November 1449

No resident of the town shall (after next Christmas) own sleds or carts that are shod [with iron], but shall have unshod carts and also "bouges" for carrying water. Anyone delinquent in this shall forfeit the shod vehicles. The custodians of the town gates [shall warn] others living outside town that after Christmas they may not bring beyond the gates carts lined with iron.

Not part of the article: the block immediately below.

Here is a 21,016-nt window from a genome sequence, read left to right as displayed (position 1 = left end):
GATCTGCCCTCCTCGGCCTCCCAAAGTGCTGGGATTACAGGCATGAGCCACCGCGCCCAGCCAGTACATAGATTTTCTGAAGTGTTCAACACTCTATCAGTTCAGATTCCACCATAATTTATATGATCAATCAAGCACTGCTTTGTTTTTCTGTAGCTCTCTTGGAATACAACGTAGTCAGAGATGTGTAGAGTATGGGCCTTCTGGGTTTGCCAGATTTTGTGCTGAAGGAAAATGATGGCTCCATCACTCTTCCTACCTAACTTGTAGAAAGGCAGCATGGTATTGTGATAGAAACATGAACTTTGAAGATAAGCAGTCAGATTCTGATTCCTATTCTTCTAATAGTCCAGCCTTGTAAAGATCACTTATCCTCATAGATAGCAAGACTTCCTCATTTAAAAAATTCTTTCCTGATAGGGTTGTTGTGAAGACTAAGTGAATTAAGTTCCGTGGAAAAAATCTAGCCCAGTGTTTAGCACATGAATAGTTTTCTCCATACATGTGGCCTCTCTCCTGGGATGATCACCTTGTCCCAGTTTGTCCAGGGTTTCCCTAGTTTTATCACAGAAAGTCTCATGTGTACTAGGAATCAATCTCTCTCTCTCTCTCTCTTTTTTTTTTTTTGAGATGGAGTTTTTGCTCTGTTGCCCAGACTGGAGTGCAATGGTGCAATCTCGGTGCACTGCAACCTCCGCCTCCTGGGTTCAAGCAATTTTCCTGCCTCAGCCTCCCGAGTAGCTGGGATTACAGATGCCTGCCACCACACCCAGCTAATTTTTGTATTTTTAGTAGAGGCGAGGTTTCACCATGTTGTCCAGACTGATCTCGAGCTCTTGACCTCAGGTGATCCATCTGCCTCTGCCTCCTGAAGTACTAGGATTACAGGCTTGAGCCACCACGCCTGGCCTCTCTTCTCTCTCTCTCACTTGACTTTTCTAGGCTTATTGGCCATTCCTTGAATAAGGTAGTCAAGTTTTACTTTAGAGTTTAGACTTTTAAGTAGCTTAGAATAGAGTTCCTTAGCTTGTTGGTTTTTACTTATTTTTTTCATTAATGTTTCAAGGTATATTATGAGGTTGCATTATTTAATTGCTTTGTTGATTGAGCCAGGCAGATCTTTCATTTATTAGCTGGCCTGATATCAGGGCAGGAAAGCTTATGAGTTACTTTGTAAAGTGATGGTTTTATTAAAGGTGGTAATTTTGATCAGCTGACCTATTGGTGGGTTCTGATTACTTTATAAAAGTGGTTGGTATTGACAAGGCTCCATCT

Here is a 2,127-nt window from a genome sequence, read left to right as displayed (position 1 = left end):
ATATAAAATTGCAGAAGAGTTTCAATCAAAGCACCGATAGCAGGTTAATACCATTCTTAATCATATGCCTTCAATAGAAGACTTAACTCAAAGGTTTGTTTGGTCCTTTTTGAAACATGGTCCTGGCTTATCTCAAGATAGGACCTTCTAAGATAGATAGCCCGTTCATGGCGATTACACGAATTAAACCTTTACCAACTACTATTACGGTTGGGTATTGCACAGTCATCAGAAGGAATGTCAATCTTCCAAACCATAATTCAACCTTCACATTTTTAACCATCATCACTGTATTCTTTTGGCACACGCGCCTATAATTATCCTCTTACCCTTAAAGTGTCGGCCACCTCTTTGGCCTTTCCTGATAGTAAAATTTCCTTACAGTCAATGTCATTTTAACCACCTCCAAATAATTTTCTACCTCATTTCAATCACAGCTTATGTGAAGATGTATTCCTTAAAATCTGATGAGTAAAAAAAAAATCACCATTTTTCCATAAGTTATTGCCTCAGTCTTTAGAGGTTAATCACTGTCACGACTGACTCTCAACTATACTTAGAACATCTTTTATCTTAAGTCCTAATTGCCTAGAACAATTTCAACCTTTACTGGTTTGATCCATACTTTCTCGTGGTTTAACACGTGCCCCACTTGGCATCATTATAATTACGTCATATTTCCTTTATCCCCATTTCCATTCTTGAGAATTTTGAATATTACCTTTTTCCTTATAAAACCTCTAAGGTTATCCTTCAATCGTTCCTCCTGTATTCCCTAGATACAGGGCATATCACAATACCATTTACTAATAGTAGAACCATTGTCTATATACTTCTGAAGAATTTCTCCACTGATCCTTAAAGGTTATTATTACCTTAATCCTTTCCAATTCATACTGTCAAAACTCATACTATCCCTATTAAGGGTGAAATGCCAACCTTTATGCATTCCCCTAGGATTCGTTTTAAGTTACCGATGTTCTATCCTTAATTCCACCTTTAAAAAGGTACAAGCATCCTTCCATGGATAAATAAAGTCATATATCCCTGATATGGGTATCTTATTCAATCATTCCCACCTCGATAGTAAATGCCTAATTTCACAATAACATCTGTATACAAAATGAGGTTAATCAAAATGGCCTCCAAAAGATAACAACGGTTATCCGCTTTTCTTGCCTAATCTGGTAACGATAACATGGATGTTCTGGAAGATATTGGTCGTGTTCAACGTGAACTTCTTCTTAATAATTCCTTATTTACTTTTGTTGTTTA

[I suspect a "bouge" to have been a type of cart – perhaps one that bulged like a barrel, although etymologically a French derivation is more likely to be from "bouger"(to move) than "bouge" (bulge). By the 19th century "bogie" was a term used for a cart, 'budge' for a specialized type of barrel with only one fixed head, and Budge Well at Rye had been named after wheeled barrels used to fetch water from that source; while in the 20th century bogie was being used for railway vehicles, some of which were barrel-shaped. Presumably the implication here is that shod vehicles were being used to transport water, whereas the authorities had a preference for unshod or wheeled vehicles. The issue addressed by this ordinance was probably related to damage done by such vehicles to paved streets.]